Some never even try it for fear that it will be a nightmare. Others dive in headfirst and never surface. For me, the road to becoming a solo female traveler was not quite so straightforward. My first taste of it was at twenty-one when, finding myself with a few more months until my year off of college was finished and more money from a part-time job than I had ever had before, I decided to take a risk, pack a bag, and head to Europe for three months. At the time it seemed daunting, but also something I simply had to do to prove that I was growing into not only an adult, but exactly the kind of adult I wanted to be: an independent risk-taker, a street-smart adventurer, and perhaps (although I never would have admitted it at the time), one of those headstrong yet dreamy young women whose wanderings through European capitals I had read about in books from the likes of Madeleine L’Engle since I was a child.
A romance for me was out of the question—I already had an older boyfriend of over two years, and things seemed to be going well between us. In fact, he was partially the reason I wanted to step out like this; he had been on his own European adventure at my age, and I wanted to show him that I had the wherewithal to do it even better than he had. There would be friendships, I told myself, and there might even be those slight, tugging sensations that alert one to an oncoming crush or at least a passing fantasy: I wanted it all. But as much as I wanted to do it, I sort of, just maybe, just a little bit, wanted to have done it already. I wanted it to be over, and I wanted to be home again, patting myself on the back, tucking it away somewhere to brag about to those who would never do such a thing, and to those, like my boyfriend, who already had, just not, I reasoned, quite as well as I would.
What I remember about my time alone and abroad is greatly helped along and in some cases superseded by the photos I took with the last film camera I would ever use. Developed and digitized at a photo studio in Chelsea, they now sit neatly labeled by place and date in a computer folder where I can easily click them open. They show landscapes progressing gradually from winter (Norway in March) to spring (Italy and Croatia). Every once in a while the face and the spirit of a person I met on my travels will come back, and I will wonder what ever became of him, or what her name was. But if one adjective could sum up a good portion of the trip, I am afraid it would have to be harrowing. Simply put, I was unprepared.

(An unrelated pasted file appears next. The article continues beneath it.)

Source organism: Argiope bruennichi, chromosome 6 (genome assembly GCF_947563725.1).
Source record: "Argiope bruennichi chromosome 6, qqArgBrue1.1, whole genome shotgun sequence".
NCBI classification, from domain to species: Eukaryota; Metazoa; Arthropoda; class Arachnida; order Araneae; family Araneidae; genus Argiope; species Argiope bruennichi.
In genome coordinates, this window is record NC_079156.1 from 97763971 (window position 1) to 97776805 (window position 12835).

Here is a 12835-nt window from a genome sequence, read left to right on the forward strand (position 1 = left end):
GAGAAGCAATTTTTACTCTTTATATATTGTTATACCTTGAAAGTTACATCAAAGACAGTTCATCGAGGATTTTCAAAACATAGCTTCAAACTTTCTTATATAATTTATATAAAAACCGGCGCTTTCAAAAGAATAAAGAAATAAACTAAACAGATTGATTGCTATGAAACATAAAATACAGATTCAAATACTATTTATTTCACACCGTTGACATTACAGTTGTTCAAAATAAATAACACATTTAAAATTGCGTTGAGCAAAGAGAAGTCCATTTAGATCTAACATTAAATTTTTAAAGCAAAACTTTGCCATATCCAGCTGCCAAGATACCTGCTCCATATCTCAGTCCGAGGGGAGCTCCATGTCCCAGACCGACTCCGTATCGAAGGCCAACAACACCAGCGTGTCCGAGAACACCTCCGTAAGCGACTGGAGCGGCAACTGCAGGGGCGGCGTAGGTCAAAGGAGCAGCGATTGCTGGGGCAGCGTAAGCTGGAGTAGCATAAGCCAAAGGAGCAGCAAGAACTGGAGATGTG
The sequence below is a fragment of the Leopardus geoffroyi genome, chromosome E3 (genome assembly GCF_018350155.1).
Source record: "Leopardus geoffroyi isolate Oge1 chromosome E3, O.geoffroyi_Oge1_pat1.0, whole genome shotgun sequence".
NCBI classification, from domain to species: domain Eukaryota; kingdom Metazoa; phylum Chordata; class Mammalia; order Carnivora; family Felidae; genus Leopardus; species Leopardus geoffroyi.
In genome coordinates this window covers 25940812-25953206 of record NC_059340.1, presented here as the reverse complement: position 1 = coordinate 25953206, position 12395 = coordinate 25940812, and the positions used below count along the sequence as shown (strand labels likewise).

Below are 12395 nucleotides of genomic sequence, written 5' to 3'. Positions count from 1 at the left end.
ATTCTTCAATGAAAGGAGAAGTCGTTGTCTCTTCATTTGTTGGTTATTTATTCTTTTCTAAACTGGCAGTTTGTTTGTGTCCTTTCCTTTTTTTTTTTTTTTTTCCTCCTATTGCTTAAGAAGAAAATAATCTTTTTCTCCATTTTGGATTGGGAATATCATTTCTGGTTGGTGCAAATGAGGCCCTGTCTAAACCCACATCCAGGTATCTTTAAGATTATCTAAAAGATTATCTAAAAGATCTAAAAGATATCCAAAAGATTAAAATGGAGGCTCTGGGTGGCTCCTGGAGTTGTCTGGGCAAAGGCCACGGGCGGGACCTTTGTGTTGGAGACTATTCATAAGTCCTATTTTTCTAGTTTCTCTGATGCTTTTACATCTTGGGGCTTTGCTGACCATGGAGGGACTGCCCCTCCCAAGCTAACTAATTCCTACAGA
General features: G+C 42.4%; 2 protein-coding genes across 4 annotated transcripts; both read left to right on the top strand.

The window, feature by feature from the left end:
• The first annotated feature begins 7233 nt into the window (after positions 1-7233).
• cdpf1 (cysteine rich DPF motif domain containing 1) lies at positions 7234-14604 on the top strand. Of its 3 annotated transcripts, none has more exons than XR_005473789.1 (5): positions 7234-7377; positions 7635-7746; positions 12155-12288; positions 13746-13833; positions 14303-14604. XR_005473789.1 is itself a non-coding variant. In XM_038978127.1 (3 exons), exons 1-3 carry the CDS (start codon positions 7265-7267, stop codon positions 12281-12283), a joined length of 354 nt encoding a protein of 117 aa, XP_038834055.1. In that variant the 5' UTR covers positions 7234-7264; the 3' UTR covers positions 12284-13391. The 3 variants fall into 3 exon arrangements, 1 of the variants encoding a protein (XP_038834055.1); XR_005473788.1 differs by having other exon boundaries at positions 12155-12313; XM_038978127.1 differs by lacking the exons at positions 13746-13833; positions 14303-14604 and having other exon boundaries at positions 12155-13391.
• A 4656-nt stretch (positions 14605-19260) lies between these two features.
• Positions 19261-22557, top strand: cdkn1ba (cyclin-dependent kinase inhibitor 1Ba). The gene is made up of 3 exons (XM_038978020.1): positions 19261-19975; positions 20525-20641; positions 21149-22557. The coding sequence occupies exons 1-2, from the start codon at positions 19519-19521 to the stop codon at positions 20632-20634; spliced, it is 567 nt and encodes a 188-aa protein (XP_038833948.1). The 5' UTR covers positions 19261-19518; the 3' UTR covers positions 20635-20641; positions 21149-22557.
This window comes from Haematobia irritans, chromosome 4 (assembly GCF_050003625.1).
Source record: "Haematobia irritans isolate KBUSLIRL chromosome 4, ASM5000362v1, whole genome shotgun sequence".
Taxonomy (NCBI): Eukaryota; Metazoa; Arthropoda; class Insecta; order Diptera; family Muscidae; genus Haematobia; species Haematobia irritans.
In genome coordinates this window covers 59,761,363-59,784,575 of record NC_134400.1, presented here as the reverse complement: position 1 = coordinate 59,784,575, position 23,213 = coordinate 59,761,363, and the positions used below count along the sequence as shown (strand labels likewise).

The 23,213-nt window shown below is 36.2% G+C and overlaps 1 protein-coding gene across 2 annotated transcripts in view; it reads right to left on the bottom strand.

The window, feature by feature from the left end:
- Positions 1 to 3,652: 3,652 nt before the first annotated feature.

I still remember wandering aimlessly, feeling lonely and depressed, not caring what city or town I was in or where I had planned to go next. Everything seemed like an insurmountable obstacle. I was terrified of being alone and not knowing what to do (never mind the situation). I was terrified of not speaking the language (never mind that I was in Europe, where you’re never far from a verifiable crowd of people who speak better English than you do). I didn’t want to figure out what to do every day, when to wake up, how to get my bag from one place to another. I remember hours of walking longingly past restaurants, trying to get up the nerve to go in and request a table for one. I couldn’t eat alone, I reasoned, because that in my mind was a sign of ultimate social failure. Most of all I missed my friends, my family, and my boyfriend, with whom frequent interactions over the phone should have alerted me to the fact that something was going wrong in my absence, or rather, that something had always been wrong and my absence was only making it all the more clear. We frequently hear the older generation bemoaning their lack of perspicacity in those early days, regretting the fact that they were just too naïve to enjoy their own youth, but I’ll admit it, clichéd as it is: I should have known I had it so good.
I have since grown to appreciate the time I spent in Europe, mindful of the fact that, even counting all the bad days, it got me somewhere in the end. Indeed, having once plunged into the abyss and somehow come out alive and unscathed, I knew I could do it again, and it was that confidence that pushed me to come to Berlin, and led me to open myself to the possibility of a life here. Still, I had not done anything like the three-month Europe trip in several years—until a month ago.